Politicians, scientists, environmental campaigners, and others, ask and fully expect us all to use our cars less. We are severely and ever increasingly penalised for using motor vehicles. Public transport is increasingly over-crowded and expensive and not without environmental impact (though like electric cars, electric trains can move the problems to centralised energy facilities). Working from home solves some of the key problems. And yet, it is obvious that people cannot work from home with slow and unreliable internet services. Huge numbers of people commute on a daily basis, driving cars, cramming onto trains and buses, etc -- with the transport infrastructure subsidised by public funds. We don't do it for fun. Meanwhile, the preferred alternatives (especially working from home) receive no such subsidees! It is ridiculous, and it is unsustainable. A cultural change is desperately needed, but to achieve it will require a new infrastructure, along with a new mindset for smart 21st-century living. We cannot expect British companies to lead the way in embracing the net and cable services, when half of their customers can't even get a good internet connection or receive other cable services like TV. The government supposedly believes in "localism" now, but it's impossible to achieve without widespread cable services to facilitate crucial aspects of it like local TV (in addition to local radio). These are only the most obvious issues -- there are many other compelling reasons why widespread access to cable services, particularly broadband, is essential and desirable. So why isn't it happening?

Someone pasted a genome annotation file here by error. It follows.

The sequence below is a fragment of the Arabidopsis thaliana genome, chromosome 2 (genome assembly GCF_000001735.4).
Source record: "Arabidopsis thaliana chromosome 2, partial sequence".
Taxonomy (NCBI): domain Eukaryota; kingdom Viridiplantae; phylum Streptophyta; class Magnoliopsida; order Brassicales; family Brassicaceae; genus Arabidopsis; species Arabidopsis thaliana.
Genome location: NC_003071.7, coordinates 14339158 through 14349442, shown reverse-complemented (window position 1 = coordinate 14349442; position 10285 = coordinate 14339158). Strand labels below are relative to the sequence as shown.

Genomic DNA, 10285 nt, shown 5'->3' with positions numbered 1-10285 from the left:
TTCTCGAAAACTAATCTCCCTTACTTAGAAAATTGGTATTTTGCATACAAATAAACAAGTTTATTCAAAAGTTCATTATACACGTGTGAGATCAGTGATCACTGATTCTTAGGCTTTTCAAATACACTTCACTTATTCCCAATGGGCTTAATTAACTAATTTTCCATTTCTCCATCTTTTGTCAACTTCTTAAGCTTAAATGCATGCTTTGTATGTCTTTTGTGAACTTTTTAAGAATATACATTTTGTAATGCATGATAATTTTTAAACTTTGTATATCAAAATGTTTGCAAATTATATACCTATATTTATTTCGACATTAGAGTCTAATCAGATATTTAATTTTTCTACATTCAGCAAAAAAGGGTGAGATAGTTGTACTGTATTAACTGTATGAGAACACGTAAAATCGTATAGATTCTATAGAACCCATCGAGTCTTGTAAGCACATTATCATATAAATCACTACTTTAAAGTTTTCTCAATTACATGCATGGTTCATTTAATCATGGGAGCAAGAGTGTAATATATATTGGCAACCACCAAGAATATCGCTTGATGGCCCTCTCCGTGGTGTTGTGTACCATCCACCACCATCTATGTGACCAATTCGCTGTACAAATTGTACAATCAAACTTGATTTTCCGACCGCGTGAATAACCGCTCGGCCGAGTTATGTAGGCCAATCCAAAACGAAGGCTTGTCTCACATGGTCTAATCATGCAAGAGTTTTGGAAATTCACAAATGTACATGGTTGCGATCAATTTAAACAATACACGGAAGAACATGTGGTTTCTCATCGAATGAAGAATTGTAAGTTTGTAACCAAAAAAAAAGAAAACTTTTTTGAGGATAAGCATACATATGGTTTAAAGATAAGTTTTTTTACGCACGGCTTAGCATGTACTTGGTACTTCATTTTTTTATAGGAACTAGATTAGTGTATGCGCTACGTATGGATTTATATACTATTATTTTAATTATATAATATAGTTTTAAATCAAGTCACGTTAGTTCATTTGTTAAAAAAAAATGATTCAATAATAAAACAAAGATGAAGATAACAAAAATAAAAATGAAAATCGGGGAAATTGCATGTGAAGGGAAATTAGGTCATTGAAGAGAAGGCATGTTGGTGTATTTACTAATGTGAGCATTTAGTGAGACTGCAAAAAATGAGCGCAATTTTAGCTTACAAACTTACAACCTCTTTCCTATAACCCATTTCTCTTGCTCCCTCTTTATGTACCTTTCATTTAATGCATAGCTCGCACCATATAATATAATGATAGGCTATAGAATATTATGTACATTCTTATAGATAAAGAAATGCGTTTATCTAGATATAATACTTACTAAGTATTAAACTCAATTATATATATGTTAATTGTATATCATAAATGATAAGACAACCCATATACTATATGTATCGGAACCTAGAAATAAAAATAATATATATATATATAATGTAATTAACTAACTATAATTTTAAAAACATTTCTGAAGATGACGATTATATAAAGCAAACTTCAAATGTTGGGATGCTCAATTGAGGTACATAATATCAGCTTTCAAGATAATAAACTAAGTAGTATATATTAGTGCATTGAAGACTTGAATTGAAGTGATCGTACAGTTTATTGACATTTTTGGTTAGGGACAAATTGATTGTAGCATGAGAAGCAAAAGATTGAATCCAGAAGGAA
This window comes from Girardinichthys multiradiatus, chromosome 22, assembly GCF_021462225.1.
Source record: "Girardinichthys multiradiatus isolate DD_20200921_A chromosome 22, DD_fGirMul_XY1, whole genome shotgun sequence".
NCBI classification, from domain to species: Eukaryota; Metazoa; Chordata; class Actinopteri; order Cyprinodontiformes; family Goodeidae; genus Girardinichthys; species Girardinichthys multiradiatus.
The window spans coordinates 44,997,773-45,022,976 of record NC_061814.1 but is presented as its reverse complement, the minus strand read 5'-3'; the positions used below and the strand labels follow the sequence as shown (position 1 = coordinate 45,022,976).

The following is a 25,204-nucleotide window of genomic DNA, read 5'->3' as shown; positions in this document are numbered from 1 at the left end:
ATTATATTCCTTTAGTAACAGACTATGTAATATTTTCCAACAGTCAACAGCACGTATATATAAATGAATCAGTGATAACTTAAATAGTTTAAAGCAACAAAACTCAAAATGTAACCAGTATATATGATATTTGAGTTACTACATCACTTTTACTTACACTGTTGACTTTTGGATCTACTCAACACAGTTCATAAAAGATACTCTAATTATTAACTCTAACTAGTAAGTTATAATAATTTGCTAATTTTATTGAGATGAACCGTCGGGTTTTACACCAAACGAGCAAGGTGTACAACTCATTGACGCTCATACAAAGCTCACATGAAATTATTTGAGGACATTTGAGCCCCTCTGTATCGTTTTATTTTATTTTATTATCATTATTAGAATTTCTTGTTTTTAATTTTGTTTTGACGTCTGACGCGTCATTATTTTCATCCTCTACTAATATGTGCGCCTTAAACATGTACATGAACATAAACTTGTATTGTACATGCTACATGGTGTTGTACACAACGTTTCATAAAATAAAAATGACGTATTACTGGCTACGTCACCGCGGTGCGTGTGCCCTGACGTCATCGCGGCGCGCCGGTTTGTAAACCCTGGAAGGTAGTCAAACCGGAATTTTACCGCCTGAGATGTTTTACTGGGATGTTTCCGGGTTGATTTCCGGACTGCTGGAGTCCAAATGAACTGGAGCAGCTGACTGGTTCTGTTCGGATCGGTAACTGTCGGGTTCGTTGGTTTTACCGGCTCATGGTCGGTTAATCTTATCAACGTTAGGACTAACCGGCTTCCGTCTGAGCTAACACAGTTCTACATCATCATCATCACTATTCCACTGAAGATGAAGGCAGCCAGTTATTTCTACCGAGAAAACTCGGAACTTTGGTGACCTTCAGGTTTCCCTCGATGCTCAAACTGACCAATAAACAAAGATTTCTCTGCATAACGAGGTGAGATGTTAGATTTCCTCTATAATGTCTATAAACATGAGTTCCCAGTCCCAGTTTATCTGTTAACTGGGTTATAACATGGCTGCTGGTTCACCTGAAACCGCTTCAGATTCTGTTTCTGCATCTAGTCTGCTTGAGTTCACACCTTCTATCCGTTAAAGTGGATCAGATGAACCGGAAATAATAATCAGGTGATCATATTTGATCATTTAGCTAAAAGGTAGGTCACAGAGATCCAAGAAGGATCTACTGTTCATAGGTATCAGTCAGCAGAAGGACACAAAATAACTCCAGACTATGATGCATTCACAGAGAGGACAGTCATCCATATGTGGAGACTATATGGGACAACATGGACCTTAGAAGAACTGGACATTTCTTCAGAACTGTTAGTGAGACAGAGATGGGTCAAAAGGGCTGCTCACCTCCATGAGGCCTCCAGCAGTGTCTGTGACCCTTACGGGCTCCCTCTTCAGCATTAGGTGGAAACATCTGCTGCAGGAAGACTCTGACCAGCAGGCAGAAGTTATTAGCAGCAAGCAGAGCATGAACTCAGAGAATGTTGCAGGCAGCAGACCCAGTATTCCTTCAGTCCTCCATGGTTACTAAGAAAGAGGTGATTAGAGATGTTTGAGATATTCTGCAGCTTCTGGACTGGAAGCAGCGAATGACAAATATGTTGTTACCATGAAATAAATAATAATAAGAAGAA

Permit me to speak for my own community, for a moment, as a useful example. We need fibre-optic broadband and cable TV services here in Braughing in Hertfordshire, right now, please! For goodness sake, this is an affluent area in the South East of England, within London's commuter-belt! We're a couple of miles from the nearest town where they have fibre-optic cable infrastructure -- monopolised by Virgin who refuse to service anything but the most profitable and densely populated areas. Imagine where we'd be if Britain had adopted this attitude toward electricity! That's where we'll be if we continue on our present course. Of course, it's wanted and needed equally in countless other areas throughout the UK.
The tech revolution is much bigger than the industrial revolution, and it's faster -- and it's happening right now even as you read these words. The world is changing forever, and we're all part of it. We'll all go down in history. This is the beginning. But by the end, there will be winners, and losers. Future generations will look back on this pivotal moment in history and know this was the juncture at which we either missed or seized the greatest opportunity for of the age. Britain probably won't have an opportunity like this for millennia, if another opportunity like it ever comes again.
A defining legacy of today's coalition government, and of the whole parliament and our elected representatives, will be the success or failure of Britain in the rising digital economy.
10 February 2011